Using Technology to Rethink the Intersection of Statistics Education and Social Justice

Using Technology to Rethink the Intersection of Statistics Education and Social Justice

Lisa L. Poling (Appalachian State University, USA), Nirmala Naresh (Miami University, USA) and Tracy J. Goodson-Espy (Appalachian State University, USA)
DOI: 10.4018/978-1-4666-9616-7.ch012
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Abstract

A critical consumer is able to ask questions and discern information about data—its collection and analysis, and is able to judge whether conclusions are warranted (GAISE, 2007; Best, 2001). Promoting statistical knowledge by exploring social issues that create disparities helps individuals foster initiative for positive change and engage in equitable practices (Moses & Cobb, 2001; Gutstein, 2006). This chapter explains investigations suitable for use with pre-service/in-service teachers and middle school or high school students. Investigations were structured to help participants: 1) Engage in statistical problem solving using real data; 2) Focus on the process of statistical investigation (Rossman & Chance, 2012); and 3) Consider statistics as a means of promoting social change. A description of investigations and sample artifacts are included.
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Introduction

Will saving the poor children of the world from dying of disease lead to overpopulation? This stunning question was recently posed by Hans Rosling of the Gapminder Foundation (http://gapminder.org/videos/will-saving-poor-children-lead-to-overpopulation/). Rosling was obviously not suggesting that this is the case; rather he was drawing awareness to the fact that sometimes erroneous beliefs may, consciously or unconsciously, influence people’s actions or their failure to act. Beliefs and opinions concerning such questions are critical, as some individuals serve in positions of power and are able to make decisions that can impact world problems, such as funding aid to poorer countries. Others will influence policy-makers by their votes and by voicing public opinion, or through engagement with private corporations or foundations. Beliefs motivate individuals to spur action or may cause serious societal harm. The following sections describe this chapter’s theoretical foundations, including the use of critical statistics pedagogy to promote social justice, the role of specialized technologies in statistical explorations, and an explanation of how this work is framed in connection to the development of technological pedagogical content knowledge (TPACK). Investigations suitable for use with middle school or high school students or with pre-service/in-service teachers are illustrated and some samples of student work are shared.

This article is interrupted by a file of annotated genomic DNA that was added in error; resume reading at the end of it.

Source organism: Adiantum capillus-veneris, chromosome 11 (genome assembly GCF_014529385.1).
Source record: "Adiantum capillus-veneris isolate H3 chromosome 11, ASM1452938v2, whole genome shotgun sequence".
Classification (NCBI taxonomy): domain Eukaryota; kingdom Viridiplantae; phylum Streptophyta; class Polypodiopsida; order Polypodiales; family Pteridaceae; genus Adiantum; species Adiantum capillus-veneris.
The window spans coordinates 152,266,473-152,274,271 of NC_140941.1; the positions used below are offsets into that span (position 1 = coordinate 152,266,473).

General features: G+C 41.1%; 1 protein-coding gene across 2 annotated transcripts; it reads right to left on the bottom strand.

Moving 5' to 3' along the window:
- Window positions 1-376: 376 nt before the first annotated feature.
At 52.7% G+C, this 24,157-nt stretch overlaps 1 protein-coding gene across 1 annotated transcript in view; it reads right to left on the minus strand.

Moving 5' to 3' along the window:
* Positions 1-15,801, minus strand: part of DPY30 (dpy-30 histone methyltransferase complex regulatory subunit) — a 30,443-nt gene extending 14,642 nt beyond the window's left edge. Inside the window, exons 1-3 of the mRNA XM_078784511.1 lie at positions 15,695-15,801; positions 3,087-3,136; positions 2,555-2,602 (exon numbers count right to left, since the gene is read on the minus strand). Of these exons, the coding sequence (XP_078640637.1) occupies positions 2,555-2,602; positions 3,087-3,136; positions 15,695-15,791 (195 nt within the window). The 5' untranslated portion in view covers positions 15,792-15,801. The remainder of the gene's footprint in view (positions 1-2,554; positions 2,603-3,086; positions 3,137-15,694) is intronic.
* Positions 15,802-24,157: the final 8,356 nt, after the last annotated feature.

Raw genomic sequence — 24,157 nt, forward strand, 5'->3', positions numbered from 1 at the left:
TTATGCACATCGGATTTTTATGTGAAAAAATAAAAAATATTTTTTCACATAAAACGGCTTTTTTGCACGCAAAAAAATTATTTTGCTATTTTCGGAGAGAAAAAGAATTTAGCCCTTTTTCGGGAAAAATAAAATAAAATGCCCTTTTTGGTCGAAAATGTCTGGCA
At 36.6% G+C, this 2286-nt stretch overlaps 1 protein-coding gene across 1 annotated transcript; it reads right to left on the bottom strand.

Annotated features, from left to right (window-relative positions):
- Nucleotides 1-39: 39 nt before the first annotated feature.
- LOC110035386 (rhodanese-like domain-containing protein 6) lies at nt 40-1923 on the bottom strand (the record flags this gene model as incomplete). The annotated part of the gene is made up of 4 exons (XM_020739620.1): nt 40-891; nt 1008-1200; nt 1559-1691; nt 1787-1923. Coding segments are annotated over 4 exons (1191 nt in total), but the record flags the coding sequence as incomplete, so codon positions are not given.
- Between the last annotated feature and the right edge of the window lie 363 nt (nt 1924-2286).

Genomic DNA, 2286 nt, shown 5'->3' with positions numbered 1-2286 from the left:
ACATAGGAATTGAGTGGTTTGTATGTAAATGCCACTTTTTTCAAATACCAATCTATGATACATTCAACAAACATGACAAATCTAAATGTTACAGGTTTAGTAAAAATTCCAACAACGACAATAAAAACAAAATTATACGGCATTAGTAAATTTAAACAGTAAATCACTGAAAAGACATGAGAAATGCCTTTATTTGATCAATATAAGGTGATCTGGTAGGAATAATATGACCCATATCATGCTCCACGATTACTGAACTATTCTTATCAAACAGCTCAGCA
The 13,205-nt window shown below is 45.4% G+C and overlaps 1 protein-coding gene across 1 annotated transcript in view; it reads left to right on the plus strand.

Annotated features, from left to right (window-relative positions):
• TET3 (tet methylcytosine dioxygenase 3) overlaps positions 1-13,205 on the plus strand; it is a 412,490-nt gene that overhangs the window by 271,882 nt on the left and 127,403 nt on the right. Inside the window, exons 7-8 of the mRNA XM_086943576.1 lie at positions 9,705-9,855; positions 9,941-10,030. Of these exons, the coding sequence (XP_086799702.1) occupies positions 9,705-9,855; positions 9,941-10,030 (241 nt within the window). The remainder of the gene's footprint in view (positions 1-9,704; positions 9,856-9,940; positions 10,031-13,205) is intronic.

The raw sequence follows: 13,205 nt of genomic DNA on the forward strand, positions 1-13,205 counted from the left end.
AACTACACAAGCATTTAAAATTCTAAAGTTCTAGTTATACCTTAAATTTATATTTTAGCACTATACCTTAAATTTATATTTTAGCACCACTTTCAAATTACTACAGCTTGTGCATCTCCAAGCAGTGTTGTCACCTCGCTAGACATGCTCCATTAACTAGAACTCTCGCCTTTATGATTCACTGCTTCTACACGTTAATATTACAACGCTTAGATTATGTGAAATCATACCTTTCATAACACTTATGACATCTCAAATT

Background

Critical statistics acknowledges the political nature of knowledge and how data can be construed and misrepresented when used in a public arena. Understanding how statistical knowledge is valued and who is making decisions helps individuals better understand social realities and how power struggles are enacted and sustained. Garfield and Ben-Zvi (2008) note that in the realm of statistics, “context provides meaning for the numbers, and data cannot be meaningfully analyzed without paying careful consideration to their context” (p. 8). Critical consumers of data are able to think and reason about statistics and use statistical tools to better explore and understand issues that are significant to their immediate community and the broader world.

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